Press statement jointly issued by CHRI, OMCT and ICJ:
New Delhi, Oct 28: A two-day conference on anti-torture legislation in India has underscored that 11 years after signing the UN Convention Against Torture (CAT), India has still not ratified it nor passed a national law on the issue.
The Commonwealth Human Rights Initiative (CHRI), World Organisation against Torture (OMCT), People’s Watch, Quill Foundation, the International Commission of Jurists and Project 39 A from the National Law University, Delhi, conducted the conference “On Strengthening Legal Protection Against Torture in India” on October 26 and 27, 2018 with nearly 80 experts, lawyers, academics, journalists, and activists.
The conference, which saw the participation of Ambassador Claude Heller, Vice-President of the UN Committee Against Torture, aimed to mobilize civil society and to urge the Indian Government to ratify the UNCAT as well as legislate an effective domestic anti-torture law, which is to these days still lacking.
The UNCAT (Convention against Torture and Other Cruel, Inhuman or Degrading Treatment or Punishment) is an international treaty that prohibits torture and other cruel, inhuman, or degrading treatment or punishment, and creates an instrument to monitor the implementation of the UNCAT by its State parties.
The backdrop for this conference was a country that claims to consider torture “alien” to its culture, while turning a blind eye to the hundreds – perhaps thousands – of instances of torture and custodial deaths that surface every year. It must also be noted that that India re-committed to ratify CAT in its last Universal Periodic Review (UPR).
Justice (Retd.) A.P. Shah, the former Chairman of the 20th Law Commission of India, presently serving as Commissioner of the International Commission of Jurists, joined other prominent speakers in condemning the tacit acceptance of the practice. “Some judges are convinced that without torture, evidence-gathering and subsequent conviction is not possible. This acceptance of torture in India is an open secret and [torturous] treatment meted out to certain communities is accepted as par for the course for “justice and safety” of the country.”
Stressing the absolute prohibition of torture, however, Frederick Rawski, Asia Pacific Director of the International Commission of Jurists said that " the abolition of torture unites people in their support for the police, the judiciary and other state mechanisms and thus serves to strengthen national security."
A major part of the discussions at the conference centred around the failure of India to criminalise torture and ensure that perpetrators are brought to justice. “There is a general lack of outrage against this institutionalized brutality by law enforcement agencies” said Jinee Lokaneeta, a rights activist, writer and professor at Drew University in New Jersey.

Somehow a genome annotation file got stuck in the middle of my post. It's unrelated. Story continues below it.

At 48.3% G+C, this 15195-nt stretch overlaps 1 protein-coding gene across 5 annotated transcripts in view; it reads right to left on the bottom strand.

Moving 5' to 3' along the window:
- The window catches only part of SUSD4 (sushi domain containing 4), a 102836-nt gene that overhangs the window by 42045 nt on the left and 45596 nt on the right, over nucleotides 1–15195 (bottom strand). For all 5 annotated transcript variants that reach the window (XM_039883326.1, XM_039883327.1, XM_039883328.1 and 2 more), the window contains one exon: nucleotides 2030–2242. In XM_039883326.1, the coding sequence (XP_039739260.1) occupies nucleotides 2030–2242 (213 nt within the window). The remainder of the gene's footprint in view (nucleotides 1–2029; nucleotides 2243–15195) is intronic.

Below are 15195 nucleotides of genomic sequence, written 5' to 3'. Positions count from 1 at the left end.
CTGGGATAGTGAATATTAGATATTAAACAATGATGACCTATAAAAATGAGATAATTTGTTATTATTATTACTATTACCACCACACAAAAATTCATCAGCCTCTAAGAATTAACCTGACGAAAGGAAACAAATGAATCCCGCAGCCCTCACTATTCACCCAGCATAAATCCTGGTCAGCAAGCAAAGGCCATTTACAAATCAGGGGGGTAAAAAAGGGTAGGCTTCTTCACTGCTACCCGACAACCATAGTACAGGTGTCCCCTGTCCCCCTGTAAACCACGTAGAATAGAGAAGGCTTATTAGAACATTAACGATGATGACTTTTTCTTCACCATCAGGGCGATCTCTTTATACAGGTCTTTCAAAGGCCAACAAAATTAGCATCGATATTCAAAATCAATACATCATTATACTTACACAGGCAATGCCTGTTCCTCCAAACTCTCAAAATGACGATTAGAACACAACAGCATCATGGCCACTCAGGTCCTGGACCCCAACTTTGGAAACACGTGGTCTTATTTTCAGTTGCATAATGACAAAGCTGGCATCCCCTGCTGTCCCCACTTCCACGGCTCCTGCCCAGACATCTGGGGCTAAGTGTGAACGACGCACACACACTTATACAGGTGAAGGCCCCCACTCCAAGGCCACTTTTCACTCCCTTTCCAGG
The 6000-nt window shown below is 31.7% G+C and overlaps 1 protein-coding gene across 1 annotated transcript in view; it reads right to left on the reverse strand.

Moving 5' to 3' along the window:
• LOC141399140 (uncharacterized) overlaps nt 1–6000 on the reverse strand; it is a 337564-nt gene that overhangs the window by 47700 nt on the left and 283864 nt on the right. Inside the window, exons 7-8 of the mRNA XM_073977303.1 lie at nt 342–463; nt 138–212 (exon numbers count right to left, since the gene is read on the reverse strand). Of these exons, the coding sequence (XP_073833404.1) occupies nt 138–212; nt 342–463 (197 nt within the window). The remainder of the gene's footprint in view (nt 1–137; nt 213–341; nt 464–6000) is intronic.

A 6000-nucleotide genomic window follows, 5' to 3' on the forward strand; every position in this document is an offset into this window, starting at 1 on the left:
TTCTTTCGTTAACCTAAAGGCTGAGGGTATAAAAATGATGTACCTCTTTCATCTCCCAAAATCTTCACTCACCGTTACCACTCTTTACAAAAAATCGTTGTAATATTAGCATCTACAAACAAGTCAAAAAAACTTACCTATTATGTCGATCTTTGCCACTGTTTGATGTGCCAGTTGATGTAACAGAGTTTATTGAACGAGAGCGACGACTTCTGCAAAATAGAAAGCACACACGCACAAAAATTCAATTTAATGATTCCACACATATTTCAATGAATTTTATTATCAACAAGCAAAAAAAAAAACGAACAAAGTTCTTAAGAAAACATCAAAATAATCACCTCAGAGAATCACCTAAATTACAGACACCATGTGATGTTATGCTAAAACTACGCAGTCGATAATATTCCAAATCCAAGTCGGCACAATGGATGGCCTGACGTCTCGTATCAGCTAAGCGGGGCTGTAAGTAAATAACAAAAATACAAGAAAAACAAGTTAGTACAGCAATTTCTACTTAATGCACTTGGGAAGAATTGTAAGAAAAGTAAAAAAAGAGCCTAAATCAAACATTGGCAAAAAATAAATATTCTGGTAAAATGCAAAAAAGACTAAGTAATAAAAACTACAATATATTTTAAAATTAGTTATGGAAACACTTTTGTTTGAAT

Torture in India almost always succeeds in going unreported – and part of the reason for this is the lack of medical documentation of victims. Stressing on the need for improving medical examination of victims and post-mortems, members of the Human Rights Watch showed with examples how glaringly obvious instances of death by torture are consistently denied by the medical establishment.
Indeed, senior Supreme Court advocate and human rights activist Colin Gonsalves took a very strong view of excesses by police and paramilitary forces across the country –especially in vulnerable areas such as Kashmir or Chhattisgarh, where torture is rampantly used by the state as a weapon against dissent.
“I have handled several murder cases – but not a single one where doctors found a case of torture. A common excuse is that the deceased died of cardiac arrest, but never will these doctors say that the heart attack was actually triggered by beating."
The consensus among the participants was that India badly needs a wider definition of torture than the one it uses right now, especially given that it has recently joined the UN Human Rights Council, and has, in the process, made an array of promises to defend human rights.
Panelists also emphasized that India, as the world’s largest democracy, must ratify the UNCAT. “The UNCAT is not the solution, but it is part of the solution. And it can be used as a starting point to arrive at the solution, ”said Gerald Staberock, Secretary General of the OMCT.
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